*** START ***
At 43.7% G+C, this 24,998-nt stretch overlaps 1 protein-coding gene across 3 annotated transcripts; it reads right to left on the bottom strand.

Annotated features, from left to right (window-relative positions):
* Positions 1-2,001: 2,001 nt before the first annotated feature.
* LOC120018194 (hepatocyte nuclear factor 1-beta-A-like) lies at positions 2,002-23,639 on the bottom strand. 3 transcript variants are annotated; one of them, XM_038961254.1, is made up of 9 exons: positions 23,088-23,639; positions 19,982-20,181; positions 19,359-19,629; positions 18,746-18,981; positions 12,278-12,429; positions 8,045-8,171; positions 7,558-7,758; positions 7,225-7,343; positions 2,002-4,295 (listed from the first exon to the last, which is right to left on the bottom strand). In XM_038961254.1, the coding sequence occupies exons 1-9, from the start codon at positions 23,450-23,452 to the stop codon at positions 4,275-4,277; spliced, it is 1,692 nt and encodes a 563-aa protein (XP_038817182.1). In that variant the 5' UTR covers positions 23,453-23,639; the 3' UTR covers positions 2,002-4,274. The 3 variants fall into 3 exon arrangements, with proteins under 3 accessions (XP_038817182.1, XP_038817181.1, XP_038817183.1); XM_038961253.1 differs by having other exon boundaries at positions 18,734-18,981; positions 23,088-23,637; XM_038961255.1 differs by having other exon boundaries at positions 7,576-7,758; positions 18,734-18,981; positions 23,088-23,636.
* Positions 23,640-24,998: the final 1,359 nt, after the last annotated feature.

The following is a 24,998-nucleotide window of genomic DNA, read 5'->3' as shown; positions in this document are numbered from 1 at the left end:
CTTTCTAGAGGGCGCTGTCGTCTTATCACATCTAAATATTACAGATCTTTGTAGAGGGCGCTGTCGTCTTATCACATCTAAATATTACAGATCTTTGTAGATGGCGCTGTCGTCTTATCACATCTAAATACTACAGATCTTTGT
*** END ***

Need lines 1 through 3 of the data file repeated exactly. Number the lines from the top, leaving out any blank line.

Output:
At 43.7% G+C, this 24,998-nt stretch overlaps 1 protein-coding gene across 3 annotated transcripts; it reads right to left on the bottom strand.

Annotated features, from left to right (window-relative positions):
* Positions 1-2,001: 2,001 nt before the first annotated feature.